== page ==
(by Pam Hunt)
October and November comprise the core of fall waterfowl migration, when a lucky observer may encounter dozens if not hundreds of ducks and geese in a local wetland. Among them may be the only duck considered a “species of greatest conservation need” in New Hampshire: the American Black Duck (Anas rubripes). Once the most common duck on the east coast, black duck populations had declined by roughly half by the 1970s, leading wildlife managers to implement stricter hunting regulations in 1983. Since then, the species has started to stabilize, as shown in the graph below.
So why the decline? American Black Ducks faced two significant threats in addition to unregulated hunting: habitat loss and competition with the closely-related Mallard. Although black ducks nest in a wide variety of wetlands, from coastal salt marsh to northern bogs, development and agriculture have impacted significant amounts of habitat across their range. This is important during the winter as well, when the bulk of the population spends its time in Mid-Atlantic salt marshes, where rising sea levels are another source of habitat degradation and loss. The good news is that stronger wetland protections have generally reduced much outright habitat loss, although pollution and climate change are ongoing factors.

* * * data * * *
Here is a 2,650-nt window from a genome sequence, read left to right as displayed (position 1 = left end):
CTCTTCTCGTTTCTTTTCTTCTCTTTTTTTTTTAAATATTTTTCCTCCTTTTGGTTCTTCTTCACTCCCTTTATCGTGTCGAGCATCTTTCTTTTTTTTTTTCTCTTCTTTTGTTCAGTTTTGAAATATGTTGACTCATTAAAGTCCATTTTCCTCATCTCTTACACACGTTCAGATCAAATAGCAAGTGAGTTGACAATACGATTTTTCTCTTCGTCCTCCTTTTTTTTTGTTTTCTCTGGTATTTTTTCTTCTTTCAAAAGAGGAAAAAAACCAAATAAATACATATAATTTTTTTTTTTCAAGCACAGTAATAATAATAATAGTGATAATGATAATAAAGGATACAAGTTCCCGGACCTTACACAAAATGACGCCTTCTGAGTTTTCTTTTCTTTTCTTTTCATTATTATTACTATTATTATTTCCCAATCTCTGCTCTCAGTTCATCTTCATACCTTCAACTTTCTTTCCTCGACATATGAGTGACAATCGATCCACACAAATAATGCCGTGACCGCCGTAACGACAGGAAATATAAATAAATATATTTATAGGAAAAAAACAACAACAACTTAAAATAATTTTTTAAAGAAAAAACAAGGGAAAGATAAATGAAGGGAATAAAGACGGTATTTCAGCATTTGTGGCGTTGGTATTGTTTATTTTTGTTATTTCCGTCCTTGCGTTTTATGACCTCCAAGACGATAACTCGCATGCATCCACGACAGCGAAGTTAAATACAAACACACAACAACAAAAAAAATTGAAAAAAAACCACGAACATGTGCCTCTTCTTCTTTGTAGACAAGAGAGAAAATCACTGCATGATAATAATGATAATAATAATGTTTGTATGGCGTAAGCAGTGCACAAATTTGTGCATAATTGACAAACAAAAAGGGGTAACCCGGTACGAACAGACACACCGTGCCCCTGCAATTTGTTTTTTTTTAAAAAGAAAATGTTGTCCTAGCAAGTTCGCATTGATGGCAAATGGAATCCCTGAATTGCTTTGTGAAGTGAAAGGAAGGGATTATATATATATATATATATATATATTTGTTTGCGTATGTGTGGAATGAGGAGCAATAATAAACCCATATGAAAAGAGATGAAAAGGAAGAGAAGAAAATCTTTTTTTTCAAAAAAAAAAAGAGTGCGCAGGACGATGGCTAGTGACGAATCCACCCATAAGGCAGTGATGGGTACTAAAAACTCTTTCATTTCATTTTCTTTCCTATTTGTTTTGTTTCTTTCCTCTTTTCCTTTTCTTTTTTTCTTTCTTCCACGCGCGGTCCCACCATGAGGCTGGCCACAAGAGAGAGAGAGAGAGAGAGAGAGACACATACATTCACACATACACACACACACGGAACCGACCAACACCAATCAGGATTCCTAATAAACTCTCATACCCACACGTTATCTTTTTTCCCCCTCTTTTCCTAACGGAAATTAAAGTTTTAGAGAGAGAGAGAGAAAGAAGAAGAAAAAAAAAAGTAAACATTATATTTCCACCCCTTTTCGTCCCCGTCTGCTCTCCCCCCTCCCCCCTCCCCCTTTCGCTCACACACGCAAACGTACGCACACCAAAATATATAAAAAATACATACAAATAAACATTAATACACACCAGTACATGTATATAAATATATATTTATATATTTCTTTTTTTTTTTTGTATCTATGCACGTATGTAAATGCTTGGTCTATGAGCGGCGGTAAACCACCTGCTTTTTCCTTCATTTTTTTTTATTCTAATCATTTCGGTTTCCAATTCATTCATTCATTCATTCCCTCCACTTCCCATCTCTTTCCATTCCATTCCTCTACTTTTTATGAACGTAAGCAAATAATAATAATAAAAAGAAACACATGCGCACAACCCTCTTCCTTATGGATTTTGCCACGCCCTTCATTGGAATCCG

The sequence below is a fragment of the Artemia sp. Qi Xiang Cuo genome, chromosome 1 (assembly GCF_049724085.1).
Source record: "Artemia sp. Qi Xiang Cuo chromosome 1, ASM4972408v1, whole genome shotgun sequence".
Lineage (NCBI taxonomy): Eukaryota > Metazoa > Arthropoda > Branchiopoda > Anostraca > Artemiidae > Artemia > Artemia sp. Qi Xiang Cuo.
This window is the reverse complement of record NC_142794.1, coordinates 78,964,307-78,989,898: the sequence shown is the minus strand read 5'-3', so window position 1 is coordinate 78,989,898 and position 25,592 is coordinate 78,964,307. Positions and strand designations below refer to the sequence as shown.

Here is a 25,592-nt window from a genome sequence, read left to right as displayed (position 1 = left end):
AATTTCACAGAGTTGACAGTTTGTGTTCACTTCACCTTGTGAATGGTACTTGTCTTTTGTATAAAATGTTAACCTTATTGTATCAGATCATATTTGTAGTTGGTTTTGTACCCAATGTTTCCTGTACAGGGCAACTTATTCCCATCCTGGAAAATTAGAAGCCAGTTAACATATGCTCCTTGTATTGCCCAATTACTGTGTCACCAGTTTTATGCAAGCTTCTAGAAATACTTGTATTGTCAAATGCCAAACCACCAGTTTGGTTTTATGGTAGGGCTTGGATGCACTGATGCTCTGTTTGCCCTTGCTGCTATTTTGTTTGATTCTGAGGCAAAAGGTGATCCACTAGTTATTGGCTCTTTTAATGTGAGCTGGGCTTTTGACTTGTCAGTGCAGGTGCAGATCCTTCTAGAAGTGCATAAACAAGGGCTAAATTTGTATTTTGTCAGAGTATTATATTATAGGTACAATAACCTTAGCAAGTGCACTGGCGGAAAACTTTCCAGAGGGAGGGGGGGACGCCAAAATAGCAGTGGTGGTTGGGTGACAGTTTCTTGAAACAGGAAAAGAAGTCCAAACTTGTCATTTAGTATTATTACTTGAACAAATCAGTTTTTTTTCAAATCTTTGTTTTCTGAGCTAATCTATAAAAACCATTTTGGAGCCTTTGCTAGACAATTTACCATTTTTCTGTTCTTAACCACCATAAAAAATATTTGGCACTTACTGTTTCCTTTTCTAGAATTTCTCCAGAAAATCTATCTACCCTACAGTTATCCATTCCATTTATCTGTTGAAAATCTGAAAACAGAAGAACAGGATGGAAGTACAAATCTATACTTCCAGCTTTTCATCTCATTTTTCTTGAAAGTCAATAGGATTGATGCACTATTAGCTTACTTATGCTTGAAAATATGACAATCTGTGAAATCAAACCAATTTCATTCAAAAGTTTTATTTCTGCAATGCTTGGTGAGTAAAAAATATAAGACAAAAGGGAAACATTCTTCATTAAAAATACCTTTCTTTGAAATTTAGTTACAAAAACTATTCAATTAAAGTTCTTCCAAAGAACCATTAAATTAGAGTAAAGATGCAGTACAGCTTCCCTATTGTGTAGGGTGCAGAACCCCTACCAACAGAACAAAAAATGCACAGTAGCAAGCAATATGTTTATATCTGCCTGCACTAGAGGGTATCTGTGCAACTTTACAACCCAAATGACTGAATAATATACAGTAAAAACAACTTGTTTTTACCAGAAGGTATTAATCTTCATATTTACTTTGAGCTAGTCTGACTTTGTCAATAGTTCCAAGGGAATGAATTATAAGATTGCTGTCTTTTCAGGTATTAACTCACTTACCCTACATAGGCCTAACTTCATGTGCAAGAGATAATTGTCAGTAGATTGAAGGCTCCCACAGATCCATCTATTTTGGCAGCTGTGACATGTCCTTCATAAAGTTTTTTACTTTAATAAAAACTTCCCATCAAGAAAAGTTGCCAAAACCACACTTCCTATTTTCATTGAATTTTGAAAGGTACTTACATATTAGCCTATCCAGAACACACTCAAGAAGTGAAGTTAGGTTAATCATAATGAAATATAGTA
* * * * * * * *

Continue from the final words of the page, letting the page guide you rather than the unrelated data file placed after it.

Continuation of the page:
As for the Mallard, this species was historically absent from much of the black duck’s range, but moved east from the Great Plains in the wake of increasing agriculture and urbanization. This sometimes put it in conflict with black ducks, which are less tolerant of altered habitats. At the same time, the species’ co-occurrence led to increased hybridization, although the jury is out on the extent to which this negatively affected black ducks. Either way, Mallards are here to stay, meaning that black ducks will remain relegated to areas with lower human disturbance for the foreseeable future.
In part because they are hunted, American Black Ducks are the focus of constant conservation attention, and most of this currently revolves around habitat. The Atlantic Coast Joint Venture (https://acjv.org/) identified it as one of its three focal species and is working to protect or enhance enough coastal habitat to support a million wintering ducks (roughly three times the current population). In New Hampshire, most wintering black ducks occur on Great Bay, where efforts to improve water quality will help the full diversity of water birds that use this estuary.
State of the Birds at a Glance:
Habitat: Freshwater wetlands, salt marsh
Population trend: declining, with some recent stabilization
Threats: wetland loss, hybridization with Mallards, human disturbance
Conservation actions: wetland protection, reduce pollution, continued hunting limits
More information on “The State of New Hampshire’s Birds” is available on our website.
Photo: American Black Ducks on the Merrimack River, along with a pair of Mallards (left), by Pam Hunt.